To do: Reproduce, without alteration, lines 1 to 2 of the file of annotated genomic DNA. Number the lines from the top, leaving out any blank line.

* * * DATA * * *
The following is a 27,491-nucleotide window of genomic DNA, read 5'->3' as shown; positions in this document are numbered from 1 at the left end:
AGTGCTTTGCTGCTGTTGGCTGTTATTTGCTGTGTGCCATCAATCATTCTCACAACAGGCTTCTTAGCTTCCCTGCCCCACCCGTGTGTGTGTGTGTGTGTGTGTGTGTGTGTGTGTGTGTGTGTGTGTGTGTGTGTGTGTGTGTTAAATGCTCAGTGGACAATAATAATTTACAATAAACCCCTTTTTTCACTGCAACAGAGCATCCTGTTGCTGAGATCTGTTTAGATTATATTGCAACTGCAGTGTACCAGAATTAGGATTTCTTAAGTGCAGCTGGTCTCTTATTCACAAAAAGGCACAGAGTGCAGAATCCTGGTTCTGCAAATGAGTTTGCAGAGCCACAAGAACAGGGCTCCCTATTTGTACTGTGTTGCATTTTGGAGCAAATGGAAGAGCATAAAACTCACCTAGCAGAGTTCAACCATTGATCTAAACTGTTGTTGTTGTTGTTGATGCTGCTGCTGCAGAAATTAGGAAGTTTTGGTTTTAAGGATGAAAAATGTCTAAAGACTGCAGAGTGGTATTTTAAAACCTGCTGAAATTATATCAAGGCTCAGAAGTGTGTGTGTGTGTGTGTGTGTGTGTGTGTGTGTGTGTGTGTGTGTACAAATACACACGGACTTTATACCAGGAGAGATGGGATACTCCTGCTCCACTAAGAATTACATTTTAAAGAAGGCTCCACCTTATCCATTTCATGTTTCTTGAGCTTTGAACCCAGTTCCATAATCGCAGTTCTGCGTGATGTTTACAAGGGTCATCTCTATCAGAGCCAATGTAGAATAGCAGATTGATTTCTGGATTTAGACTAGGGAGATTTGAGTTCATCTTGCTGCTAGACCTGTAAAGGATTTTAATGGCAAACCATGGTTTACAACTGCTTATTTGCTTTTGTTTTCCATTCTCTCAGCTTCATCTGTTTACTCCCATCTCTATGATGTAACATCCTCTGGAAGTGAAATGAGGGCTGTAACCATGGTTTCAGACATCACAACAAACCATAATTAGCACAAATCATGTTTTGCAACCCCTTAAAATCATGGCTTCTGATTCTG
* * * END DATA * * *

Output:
The following is a 27,491-nucleotide window of genomic DNA, read 5'->3' as shown; positions in this document are numbered from 1 at the left end:
AGTGCTTTGCTGCTGTTGGCTGTTATTTGCTGTGTGCCATCAATCATTCTCACAACAGGCTTCTTAGCTTCCCTGCCCCACCCGTGTGTGTGTGTGTGTGTGTGTGTGTGTGTGTGTGTGTGTGTGTGTGTGTGTGTGTGTGTGTTAAATGCTCAGTGGACAATAATAATTTACAATAAACCCCTTTTTTCACTGCAACAGAGCATCCTGTTGCTGAGATCTGTTTAGATTATATTGCAACTGCAGTGTACCAGAATTAGGATTTCTTAAGTGCAGCTGGTCTCTTATTCACAAAAAGGCACAGAGTGCAGAATCCTGGTTCTGCAAATGAGTTTGCAGAGCCACAAGAACAGGGCTCCCTATTTGTACTGTGTTGCATTTTGGAGCAAATGGAAGAGCATAAAACTCACCTAGCAGAGTTCAACCATTGATCTAAACTGTTGTTGTTGTTGTTGATGCTGCTGCTGCAGAAATTAGGAAGTTTTGGTTTTAAGGATGAAAAATGTCTAAAGACTGCAGAGTGGTATTTTAAAACCTGCTGAAATTATATCAAGGCTCAGAAGTGTGTGTGTGTGTGTGTGTGTGTGTGTGTGTGTGTGTGTGTGTGTACAAATACACACGGACTTTATACCAGGAGAGATGGGATACTCCTGCTCCACTAAGAATTACATTTTAAAGAAGGCTCCACCTTATCCATTTCATGTTTCTTGAGCTTTGAACCCAGTTCCATAATCGCAGTTCTGCGTGATGTTTACAAGGGTCATCTCTATCAGAGCCAATGTAGAATAGCAGATTGATTTCTGGATTTAGACTAGGGAGATTTGAGTTCATCTTGCTGCTAGACCTGTAAAGGATTTTAATGGCAAACCATGGTTTACAACTGCTTATTTGCTTTTGTTTTCCATTCTCTCAGCTTCATCTGTTTACTCCCATCTCTATGATGTAACATCCTCTGGAAGTGAAATGAGGGCTGTAACCATGGTTTCAGACATCACAACAAACCATAATTAGCACAAATCATGTTTTGCAACCCCTTAAAATCATGGCTTCTGATTCTG